Inflation growing in China
Inflation in China came in at a higher than expected rate of 3.6 percent in March, after hitting 3.3 percent in February, according to CNBC. While the government has been trying to limit growth of the economy to 7.5 percent, experts are predicting that China could grow at 9 percent this year. Inflation generally lags the economy. The food inflation in China, however, which is key to the Chinese government, should not exceed the current level of 8 to 9 percent. The market was closed on Friday due to the Easter and Passover holidays. The Dow closed down 14 points on Thursday, ending at 13,060. Asian markets are down dramatically on Monday due to the Chinese CPI and the US jobs data. The Nikkei fell more than 5 percent. Last week the Dow recorded it biggest weekly loss of the year.
US Labor Market slows
US employers hired at a much slower rate in March than in February or January, thus undermining the belief that the recovery was going full speed. The Wall Street Journal reports that employers added 120,000 new jobs, half the number added in February. Wages inched up and government cuts were lower. The unemployment rate did drop to 8.2 percent, its lowest point in three years. That decline, however, was due less to new hiring than people abandoning job searches.
Tax anticipation loans soon to be a relic of the past
The high-cost, short-term loans designed to take advantage of the inefficiency of the Internal Revenue Service are soon to be a relic of the past. According to the Washington Post, in the mid-2000s more than 12 million taxpayers took out a tax anticipation loan and paid more than $1 billion in fees. The market has shrunk by two thirds, with JP Morgan Chase and H&R Block exiting the market. Only Republic Bank is offering the loans this year and it will be its last. Increased efficiency by the IRS, combined with a new plethora of regulations to protect consumers, has led to the end of this market.
Long term care insurance rates increase 6 to 17 percent
Average premiums on long term care insurance policies have increased 6 to 17 percent in the past year alone, according to the American Association for Long Term Care Insurance and as reported in the Wall Street Journal. Some insurers have doubled premiums on existing policies. Low interest rates and policyholders that live longer are impacting the industry. In fact, big companies such as Prudential and MetLife have stopped selling individual policies. Ten of the top 20 individual coverage writers have announced they are exiting the business. Making the proper selection of the features included in this type of policy is critical. If you believe this is an option you should consider, do so before prices increase even more dramatically but be sure to discuss the various policy options with an expert.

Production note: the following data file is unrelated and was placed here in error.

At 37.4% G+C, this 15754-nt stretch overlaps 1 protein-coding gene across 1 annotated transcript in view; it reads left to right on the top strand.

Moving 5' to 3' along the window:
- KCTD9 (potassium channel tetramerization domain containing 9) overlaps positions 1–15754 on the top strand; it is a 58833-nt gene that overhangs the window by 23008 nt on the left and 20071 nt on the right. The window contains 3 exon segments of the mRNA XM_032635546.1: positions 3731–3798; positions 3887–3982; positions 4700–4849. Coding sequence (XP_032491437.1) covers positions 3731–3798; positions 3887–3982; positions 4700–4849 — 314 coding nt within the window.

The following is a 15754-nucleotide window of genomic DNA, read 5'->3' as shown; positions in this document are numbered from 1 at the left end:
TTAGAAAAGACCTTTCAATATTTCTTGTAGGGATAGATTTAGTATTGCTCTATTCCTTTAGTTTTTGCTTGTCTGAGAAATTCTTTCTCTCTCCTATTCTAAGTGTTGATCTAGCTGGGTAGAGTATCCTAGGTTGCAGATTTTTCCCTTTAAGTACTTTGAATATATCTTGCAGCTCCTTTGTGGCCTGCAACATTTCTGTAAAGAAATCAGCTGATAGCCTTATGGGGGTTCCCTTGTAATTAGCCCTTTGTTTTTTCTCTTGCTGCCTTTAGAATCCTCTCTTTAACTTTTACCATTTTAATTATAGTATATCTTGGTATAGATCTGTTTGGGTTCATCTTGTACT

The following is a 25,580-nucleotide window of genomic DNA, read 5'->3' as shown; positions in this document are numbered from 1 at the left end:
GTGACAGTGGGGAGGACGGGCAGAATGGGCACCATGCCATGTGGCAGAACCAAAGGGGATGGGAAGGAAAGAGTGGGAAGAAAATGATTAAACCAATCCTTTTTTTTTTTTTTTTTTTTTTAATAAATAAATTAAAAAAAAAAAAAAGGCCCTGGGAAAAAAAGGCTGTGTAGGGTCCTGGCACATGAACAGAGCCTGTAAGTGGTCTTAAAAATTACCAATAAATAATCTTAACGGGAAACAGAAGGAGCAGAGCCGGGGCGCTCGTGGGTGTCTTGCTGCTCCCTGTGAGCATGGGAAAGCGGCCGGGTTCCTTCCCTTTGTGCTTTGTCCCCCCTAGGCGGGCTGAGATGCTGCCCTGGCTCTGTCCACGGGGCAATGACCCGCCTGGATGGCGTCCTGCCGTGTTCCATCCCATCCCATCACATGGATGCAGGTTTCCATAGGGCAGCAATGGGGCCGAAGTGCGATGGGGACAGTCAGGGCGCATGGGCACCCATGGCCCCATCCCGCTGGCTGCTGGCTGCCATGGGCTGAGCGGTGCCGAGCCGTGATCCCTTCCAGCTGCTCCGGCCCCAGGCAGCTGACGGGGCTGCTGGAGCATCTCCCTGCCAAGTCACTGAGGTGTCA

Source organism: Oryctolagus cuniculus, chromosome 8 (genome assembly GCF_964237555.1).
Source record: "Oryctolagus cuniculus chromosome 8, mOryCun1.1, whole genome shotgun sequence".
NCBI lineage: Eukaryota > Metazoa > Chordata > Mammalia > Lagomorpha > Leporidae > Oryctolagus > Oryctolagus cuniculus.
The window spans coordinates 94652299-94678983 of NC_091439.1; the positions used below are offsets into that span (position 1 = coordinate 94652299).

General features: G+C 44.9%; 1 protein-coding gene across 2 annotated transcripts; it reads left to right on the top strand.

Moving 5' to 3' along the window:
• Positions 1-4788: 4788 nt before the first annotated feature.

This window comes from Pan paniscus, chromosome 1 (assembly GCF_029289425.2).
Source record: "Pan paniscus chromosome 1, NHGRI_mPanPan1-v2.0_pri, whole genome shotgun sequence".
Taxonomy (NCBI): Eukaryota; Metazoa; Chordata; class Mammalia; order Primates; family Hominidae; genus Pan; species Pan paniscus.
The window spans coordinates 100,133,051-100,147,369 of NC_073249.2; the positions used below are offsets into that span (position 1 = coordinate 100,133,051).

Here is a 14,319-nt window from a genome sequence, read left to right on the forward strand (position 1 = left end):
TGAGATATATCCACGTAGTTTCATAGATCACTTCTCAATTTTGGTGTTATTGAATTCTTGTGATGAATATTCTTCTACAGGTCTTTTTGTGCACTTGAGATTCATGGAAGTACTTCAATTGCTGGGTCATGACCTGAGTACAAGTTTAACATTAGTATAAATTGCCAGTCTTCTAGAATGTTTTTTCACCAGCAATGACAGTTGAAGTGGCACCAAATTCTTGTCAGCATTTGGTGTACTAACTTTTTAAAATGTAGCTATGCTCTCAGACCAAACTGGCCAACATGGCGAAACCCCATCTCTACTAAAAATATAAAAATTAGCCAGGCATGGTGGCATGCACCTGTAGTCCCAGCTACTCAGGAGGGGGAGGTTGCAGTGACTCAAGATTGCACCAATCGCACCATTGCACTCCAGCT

US beef producers stand up to negative social media reports
While recent cattle prices were at an all time high, negative stories about beef trimmings that ran the social media gamut and the fact that Americans eat 22 percent less beef than 40 years age are raising the concerns of beef producers. According to USA Today, the recent uproar regarding beef scraps, which have been the same for two decades, caused the closing of Beef Products, Inc. and the layoffs of 660 people. Animal rights activists, as well as health concerns regarding red meat, have also impacted the industry. Beef producers feel they often treat their cattle better than their pets and that media stories are misleading. Additionally, red meat has recently been deemed to be part of a healthy diet by many experts. The inventory level for cattle is at the lowest point since 1952. The good news is that foreign countries are buying more US beef than ever before with an increase of 30 percent in 2011.
Wine merchants predict bad year for Bordeaux
According to the Financial Times, wine merchants indicate that the Bordeaux produced for 2011 is not comparative to the “superlative” 2009 and 2010 vintages and therefore should sell for less. Apparently Asians have begun purchasing wine as investment and market makers are unsure how to price the less robust vintage. Experts indicate, however, that sometimes the less pricey wines ultimately have a better long term return. If wine is your thing, beware the new Bordeaux!